I’d like to say we slept well but we didn’t. The pitch was pretty sloping and after trying to sleep with our feet facing down the slope we had to change. Luckily, we are small enough and the Hog big enough to make this possible. I took the bottom spot but that didn’t prevent Steph getting beaten around the head by Solomon flailing in his sleep. The sides of the Readybed aren’t high enough to prevent him flipping out and although it’s not high enough to hurt him, it would be enough to wake him. Steph swapped around and we settled down again. I never sleep too well on the first night of camping anyway, so I spent a lot of the night listening to podcasts and checking Solomon hadn’t fallen out. Still despite our fears and even though he spent half the night half out of his bag, he didn’t wake up and in fact slept extremely well. Steph was warm enough which was a bonus and said she probably would have slept a lot better on a flatter pitch.
We woke about seven. Solomon drank his milk from my swedish folding cup that he'd taken a liking to and then we all ate porridge from a bag.I took Solomon for a climb on the rocks and then we packed up. It took us an hour to walk back even with Solomon on my shoulders for a while. I took his first trig point photo (another reminder of my childhood!) and then we made it back to the car which was still there and untouched.
So was it worth it? Nothing is ever as perfect as it appears in my mind. As a gear shakedown, it worked extremely well and, more importantly, it showed it was possible. Solomon really enjoyed himself for most of it and with better time management, it would have been easy. It shows that with a child that young it pays to take what you think is possible (and in my mind, what I had planned was conservative!) and do a lot less. The ultralight simplicity is really worth it. Would I go again? Defininitely! It pays to take less, and next time, there is less that I would take next time. The bowl will be the first thing to go. Stuff sacks aren’t worth it either- I’ll use less and bigger sacks. Steph does need to see what is worth taking as well, but that is a product of experience. A lot of over-preparation is due to fear of the unknown and the more we do it, the better our routines will be. The Hog was fantastic-stable easy to pitch and absolutely massive. The only thing that needs attention is the zip, which you have to be a bit careful with to avid it catching on the storm flap. With regards to the rest of the equipment, a few things definitely need to change. The Jam was just about big enough and carried the weight, but next time I’ll take my old Karrimor sack to give me more flexibility. If we go a lot , it would be worth investing in a big but light sack. Steph could certainly do with it. The other thing that was useless was the Colemen F1. I’ve had a problem with the plastic components melting before. This time it locked up completely. I also rediscovered why I got so annoyed with gas stoves after it toppled over three times, losing all the water. I was kind of glad when it broke. I’m thinking of getting a remote canister stove, maybe the Edelrid Opilio. The weight’s pretty good and I can use it in really cold conditions when I need to.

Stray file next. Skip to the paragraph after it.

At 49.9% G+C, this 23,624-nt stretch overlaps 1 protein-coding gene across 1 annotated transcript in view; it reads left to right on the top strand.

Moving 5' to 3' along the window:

7 comments:

baz carter said...

Massive learning curve but as you state you have to experience it to learn from it.

You'll be surprised how little you need once you get going.

I'm surprised you had problems with the F1 I've had mine for years as it works brilliantly. Might be something to do with the fry pan you used? Stability n pitches like this will always be an issue. Legs can be bought that fix that but a short length of dyneema and two tent pegs does the trick equally well. But for the three of you something like the Edlrid would be ideal.

minimalgear said...

It's the second F1 I've had where its happened. The plastic bit was already melted where the supprts rest. I think they'-ve overheated because of the windscreen more than anything

Dave Hanlon said...

I'm impressed. You faced down a scary situation with aplomb. Our first camping experience with small children was a nightmare. Put us off trying again for some time. Glad things went so well for you.

minimalgear said...

cheers! although I didn't feel very aplomb-y!

Dave Hanlon said...

We've had a handful of unbroken nights in three years. We don't breed sleepers aparently. Our first campoing trip was a complete disaster. No sleep what so ever. That Solomon slept, that the experience seems to have been basicaly fun for all concerned, that you walked out wanting to do it again seems aplomb-y from my frame of reference!

minimalgear said...

Solomon's reasonably good at sleeping but generally wakes us up at least once a night-he's got four canines coming through at the moment. I was pretty happy how it turned out- it definitely showed it was at least possible.

Maz said...

Our Little Man is two months old as of yesterday. I am already dreaming of our first night on the hills together and, as he already laughs and smiles at almost everything, and is a good sleeper, my heart tells me it might not be too long! I absolutely love the picture of you and your son lying together. Nice post.